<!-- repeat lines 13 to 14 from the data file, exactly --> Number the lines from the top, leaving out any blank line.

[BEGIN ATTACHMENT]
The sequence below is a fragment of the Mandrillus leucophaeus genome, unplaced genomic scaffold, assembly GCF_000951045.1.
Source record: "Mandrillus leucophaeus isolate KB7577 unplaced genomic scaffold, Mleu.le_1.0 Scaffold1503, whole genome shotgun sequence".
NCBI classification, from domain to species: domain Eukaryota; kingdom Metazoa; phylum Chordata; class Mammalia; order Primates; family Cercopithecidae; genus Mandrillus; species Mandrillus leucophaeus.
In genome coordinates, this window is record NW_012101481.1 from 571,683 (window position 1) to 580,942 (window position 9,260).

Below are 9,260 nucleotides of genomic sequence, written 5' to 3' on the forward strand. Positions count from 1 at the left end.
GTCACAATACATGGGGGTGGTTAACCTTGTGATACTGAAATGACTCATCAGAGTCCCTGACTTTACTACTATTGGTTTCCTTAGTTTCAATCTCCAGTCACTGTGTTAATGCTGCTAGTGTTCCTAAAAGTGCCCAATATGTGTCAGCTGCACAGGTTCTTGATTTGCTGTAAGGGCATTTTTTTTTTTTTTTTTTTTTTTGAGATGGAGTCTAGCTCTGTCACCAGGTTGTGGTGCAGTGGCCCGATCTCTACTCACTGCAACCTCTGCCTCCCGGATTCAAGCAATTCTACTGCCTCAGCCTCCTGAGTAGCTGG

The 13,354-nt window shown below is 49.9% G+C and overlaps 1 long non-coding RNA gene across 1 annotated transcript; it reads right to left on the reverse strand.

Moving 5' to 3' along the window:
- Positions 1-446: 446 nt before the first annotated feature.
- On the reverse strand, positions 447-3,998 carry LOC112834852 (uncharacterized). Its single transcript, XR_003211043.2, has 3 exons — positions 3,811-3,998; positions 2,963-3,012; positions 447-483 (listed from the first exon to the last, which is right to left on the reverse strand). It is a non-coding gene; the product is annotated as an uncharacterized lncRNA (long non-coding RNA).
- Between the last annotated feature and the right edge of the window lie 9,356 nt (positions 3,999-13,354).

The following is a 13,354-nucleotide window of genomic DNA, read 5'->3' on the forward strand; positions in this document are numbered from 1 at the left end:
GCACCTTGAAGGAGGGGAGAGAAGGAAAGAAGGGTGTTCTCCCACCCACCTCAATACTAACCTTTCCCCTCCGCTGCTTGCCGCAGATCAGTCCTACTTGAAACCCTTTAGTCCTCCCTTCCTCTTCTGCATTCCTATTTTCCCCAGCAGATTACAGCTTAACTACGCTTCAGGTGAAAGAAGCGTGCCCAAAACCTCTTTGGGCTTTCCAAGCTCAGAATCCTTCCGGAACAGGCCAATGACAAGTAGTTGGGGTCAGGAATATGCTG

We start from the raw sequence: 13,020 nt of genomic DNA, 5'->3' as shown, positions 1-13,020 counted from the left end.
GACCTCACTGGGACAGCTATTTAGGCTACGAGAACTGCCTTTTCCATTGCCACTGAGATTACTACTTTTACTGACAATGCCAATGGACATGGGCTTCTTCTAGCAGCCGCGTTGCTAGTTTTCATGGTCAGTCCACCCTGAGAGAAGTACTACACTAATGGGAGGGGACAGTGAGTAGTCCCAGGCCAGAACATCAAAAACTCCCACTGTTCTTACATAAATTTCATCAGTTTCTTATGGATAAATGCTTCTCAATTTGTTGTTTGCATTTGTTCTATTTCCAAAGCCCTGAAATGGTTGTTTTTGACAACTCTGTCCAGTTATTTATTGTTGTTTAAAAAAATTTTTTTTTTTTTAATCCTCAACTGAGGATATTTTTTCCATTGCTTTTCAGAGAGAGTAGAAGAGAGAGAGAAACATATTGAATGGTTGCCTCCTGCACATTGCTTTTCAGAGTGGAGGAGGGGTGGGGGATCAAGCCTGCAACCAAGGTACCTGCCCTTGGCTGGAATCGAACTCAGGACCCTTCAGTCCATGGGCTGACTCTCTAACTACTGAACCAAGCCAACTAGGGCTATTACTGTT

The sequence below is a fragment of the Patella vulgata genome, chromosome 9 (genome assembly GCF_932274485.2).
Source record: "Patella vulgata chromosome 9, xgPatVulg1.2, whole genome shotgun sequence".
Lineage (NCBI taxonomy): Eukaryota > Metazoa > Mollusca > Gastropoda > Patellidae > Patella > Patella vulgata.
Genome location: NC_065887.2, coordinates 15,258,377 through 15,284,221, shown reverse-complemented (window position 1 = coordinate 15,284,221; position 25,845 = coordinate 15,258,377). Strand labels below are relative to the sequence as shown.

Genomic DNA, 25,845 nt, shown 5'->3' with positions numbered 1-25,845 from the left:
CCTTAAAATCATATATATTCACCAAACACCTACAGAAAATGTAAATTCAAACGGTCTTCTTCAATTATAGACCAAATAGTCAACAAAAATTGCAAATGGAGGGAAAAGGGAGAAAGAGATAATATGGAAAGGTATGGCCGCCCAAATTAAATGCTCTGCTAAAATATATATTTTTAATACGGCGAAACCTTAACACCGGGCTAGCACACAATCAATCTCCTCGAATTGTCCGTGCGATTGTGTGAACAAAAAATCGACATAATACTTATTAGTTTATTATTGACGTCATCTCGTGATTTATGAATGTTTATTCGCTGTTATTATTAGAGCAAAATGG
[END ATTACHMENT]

GCACCTTGAAGGAGGGGAGAGAAGGAAAGAAGGGTGTTCTCCCACCCACCTCAATACTAACCTTTCCCCTCCGCTGCTTGCCGCAGATCAGTCCTACTTGAAACCCTTTAGTCCTCCCTTCCTCTTCTGCATTCCTATTTTCCCCAGCAGATTACAGCTTAACTACGCTTCAGGTGAAAGAAGCGTGCCCAAAACCTCTTTGGGCTTTCCAAGCTCAGAATCCTTCCGGAACAGGCCAATGACAAGTAGTTGGGGTCAGGAATATGCTG

We start from the raw sequence: 13,020 nt of genomic DNA, 5'->3' as shown, positions 1-13,020 counted from the left end.